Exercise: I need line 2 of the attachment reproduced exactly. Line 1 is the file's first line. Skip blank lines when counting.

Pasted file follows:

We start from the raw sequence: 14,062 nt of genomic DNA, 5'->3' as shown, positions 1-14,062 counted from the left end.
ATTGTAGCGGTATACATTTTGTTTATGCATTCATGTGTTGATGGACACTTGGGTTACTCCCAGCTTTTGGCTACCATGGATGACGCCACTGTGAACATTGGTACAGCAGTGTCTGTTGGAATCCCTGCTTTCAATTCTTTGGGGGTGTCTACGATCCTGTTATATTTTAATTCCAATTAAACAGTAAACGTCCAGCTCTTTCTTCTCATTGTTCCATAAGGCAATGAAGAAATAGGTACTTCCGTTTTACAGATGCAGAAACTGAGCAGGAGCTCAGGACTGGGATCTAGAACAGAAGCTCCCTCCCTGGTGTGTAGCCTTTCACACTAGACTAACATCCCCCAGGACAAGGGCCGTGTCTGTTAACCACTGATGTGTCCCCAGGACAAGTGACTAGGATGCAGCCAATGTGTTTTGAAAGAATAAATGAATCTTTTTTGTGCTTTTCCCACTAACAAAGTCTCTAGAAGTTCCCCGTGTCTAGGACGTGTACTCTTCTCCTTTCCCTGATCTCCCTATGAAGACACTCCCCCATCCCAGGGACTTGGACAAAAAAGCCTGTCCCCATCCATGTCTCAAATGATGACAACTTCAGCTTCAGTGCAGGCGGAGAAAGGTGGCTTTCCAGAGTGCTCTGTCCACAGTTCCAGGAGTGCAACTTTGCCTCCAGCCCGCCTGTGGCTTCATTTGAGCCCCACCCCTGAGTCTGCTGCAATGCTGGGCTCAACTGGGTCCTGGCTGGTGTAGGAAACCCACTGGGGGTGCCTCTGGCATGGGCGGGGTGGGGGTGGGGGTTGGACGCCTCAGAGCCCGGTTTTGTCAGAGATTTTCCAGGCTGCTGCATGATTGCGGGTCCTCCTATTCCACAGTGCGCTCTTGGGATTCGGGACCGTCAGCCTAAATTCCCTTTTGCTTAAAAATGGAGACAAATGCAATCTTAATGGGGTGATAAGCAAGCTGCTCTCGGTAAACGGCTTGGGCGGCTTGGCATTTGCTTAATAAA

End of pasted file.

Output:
ATTGTAGCGGTATACATTTTGTTTATGCATTCATGTGTTGATGGACACTTGGGTTACTCCCAGCTTTTGGCTACCATGGATGACGCCACTGTGAACATTGGTACAGCAGTGTCTGTTGGAATCCCTGCTTTCAATTCTTTGGGGGTGTCTACGATCCTGTTATATTTTAATTCCAATTAAACAGTAAACGTCCAGCTCTTTCTTCTCATTGTTCCATAAGGCAATGAAGAAATAGGTACTTCCGTTTTACAGATGCAGAAACTGAGCAGGAGCTCAGGACTGGGATCTAGAACAGAAGCTCCCTCCCTGGTGTGTAGCCTTTCACACTAGACTAACATCCCCCAGGACAAGGGCCGTGTCTGTTAACCACTGATGTGTCCCCAGGACAAGTGACTAGGATGCAGCCAATGTGTTTTGAAAGAATAAATGAATCTTTTTTGTGCTTTTCCCACTAACAAAGTCTCTAGAAGTTCCCCGTGTCTAGGACGTGTACTCTTCTCCTTTCCCTGATCTCCCTATGAAGACACTCCCCCATCCCAGGGACTTGGACAAAAAAGCCTGTCCCCATCCATGTCTCAAATGATGACAACTTCAGCTTCAGTGCAGGCGGAGAAAGGTGGCTTTCCAGAGTGCTCTGTCCACAGTTCCAGGAGTGCAACTTTGCCTCCAGCCCGCCTGTGGCTTCATTTGAGCCCCACCCCTGAGTCTGCTGCAATGCTGGGCTCAACTGGGTCCTGGCTGGTGTAGGAAACCCACTGGGGGTGCCTCTGGCATGGGCGGGGTGGGGGTGGGGGTTGGACGCCTCAGAGCCCGGTTTTGTCAGAGATTTTCCAGGCTGCTGCATGATTGCGGGTCCTCCTATTCCACAGTGCGCTCTTGGGATTCGGGACCGTCAGCCTAAATTCCCTTTTGCTTAAAAATGGAGACAAATGCAATCTTAATGGGGTGATAAGCAAGCTGCTCTCGGTAAACGGCTTGGGCGGCTTGGCATTTGCTTAATAAA